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COMPUTING SCIENCE

Spam, Spam, Spam, Lovely Spam

Brian Hayes

I used to feel forlorn whenever I checked my e-mail and found nothing waiting for me. Not much risk of that these days. There's always someone who wants to help me lose 32 pounds, or clean up my tarnished credit report, or get me that college degree I skipped in my reckless youth. Absolute strangers send me tips on the stock market and ideas for starting a new business that I could run with a laptop computer from my new condo in Hawaii. Then there are the ill-considered schemes to share the ill-gotten gains of African dictators, as well as a voluminous and varied stream of messages that are best described as indecent proposals.

Figure 1. Number of spam attacks has quadrupled . . .Click to Enlarge Image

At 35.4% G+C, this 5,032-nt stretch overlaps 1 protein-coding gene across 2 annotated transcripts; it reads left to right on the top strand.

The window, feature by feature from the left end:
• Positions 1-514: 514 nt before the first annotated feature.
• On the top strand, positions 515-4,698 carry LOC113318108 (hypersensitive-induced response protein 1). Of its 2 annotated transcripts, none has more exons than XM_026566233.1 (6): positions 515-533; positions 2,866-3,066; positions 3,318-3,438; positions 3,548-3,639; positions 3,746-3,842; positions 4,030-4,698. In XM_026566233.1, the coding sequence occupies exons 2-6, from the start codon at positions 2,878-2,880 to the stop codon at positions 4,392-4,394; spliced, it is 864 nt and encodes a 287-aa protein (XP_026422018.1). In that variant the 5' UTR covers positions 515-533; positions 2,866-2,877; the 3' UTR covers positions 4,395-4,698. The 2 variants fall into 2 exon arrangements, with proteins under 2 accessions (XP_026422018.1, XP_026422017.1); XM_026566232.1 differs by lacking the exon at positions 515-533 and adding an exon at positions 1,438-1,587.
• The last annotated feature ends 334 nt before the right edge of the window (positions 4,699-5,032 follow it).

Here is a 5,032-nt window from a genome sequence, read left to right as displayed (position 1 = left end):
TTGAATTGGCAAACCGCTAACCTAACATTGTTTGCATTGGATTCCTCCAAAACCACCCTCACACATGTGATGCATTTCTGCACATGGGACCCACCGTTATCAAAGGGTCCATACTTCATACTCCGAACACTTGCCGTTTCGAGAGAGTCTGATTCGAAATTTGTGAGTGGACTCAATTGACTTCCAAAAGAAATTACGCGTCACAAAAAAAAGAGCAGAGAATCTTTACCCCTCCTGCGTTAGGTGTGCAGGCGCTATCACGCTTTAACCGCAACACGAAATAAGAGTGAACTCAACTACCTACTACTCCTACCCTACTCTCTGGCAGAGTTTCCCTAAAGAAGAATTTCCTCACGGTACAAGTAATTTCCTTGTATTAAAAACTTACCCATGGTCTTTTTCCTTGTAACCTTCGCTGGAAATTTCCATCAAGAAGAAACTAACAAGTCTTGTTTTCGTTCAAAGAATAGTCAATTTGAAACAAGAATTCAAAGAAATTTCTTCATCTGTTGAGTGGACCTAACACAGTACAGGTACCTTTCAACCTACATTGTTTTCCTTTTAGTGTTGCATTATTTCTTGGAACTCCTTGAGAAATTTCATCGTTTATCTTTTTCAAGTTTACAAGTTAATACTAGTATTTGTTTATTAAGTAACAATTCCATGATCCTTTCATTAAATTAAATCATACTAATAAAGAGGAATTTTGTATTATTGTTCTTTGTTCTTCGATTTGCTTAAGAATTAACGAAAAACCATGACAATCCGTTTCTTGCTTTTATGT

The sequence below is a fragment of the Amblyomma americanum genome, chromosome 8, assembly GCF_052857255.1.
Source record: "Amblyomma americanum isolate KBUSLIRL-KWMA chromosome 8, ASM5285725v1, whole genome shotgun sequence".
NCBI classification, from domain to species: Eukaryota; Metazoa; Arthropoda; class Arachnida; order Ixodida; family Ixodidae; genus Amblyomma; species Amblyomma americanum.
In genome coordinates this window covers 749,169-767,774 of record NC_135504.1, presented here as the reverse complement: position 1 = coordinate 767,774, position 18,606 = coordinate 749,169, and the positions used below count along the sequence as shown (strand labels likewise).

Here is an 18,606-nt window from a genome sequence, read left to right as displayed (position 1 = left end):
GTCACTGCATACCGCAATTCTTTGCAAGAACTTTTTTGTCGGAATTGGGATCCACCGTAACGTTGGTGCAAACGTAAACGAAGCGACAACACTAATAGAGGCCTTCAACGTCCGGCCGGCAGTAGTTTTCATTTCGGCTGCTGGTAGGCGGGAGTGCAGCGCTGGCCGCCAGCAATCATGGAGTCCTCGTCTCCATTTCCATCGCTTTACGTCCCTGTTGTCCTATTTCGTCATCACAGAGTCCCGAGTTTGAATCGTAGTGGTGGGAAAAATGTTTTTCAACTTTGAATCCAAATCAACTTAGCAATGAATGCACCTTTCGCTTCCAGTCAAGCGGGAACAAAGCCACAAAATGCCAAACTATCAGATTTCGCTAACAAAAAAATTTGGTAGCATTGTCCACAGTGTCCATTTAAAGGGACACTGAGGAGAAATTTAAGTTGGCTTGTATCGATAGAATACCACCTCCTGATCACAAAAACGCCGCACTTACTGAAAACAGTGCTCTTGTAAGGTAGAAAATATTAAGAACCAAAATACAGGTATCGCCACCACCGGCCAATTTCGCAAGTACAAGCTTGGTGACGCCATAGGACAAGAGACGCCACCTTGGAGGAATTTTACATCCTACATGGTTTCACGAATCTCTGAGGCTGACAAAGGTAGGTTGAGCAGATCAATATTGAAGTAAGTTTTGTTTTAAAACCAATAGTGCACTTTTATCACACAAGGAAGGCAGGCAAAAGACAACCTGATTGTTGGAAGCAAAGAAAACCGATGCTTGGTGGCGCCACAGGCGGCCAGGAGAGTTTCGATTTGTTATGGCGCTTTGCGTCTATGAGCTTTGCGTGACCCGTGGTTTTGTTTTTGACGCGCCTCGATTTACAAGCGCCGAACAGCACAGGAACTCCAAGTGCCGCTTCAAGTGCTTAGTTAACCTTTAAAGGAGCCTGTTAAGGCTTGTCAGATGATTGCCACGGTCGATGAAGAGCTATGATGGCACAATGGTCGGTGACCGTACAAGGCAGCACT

When the very first of these missives began appearing in my mailbox, some years ago, they were mildly intriguing, like messages in bottles washed up on the beach. I had to wonder—in the millisecond before I hit the delete button—who had sent them and from where and why. Most of all I wondered for whom they were meant, since they were clearly of no use or interest to me. By now, of course, the sense of mystery is long gone. The occasional message in a bottle has become a daily tide of wrack and flotsam; it's as if whole cargoes are being dumped overboard to litter our shores; an unstoppable oil slick of oleaginous marketing sludge slops into every e-mail inbox around the world, wave after wave and day after day.

The very efficiency and convenience of electronic communication gets some of the blame for this flood of unwanted and thoroughly unloved junk e-mail. By dramatically reducing costs, the Internet makes it economically feasible to blanket the globe with boring sales-pitch messages, even if only the tiniest percentage of the recipients respond. But if technology created this problem, maybe it can also contribute to the solution. Or are social and legal remedies more promising?





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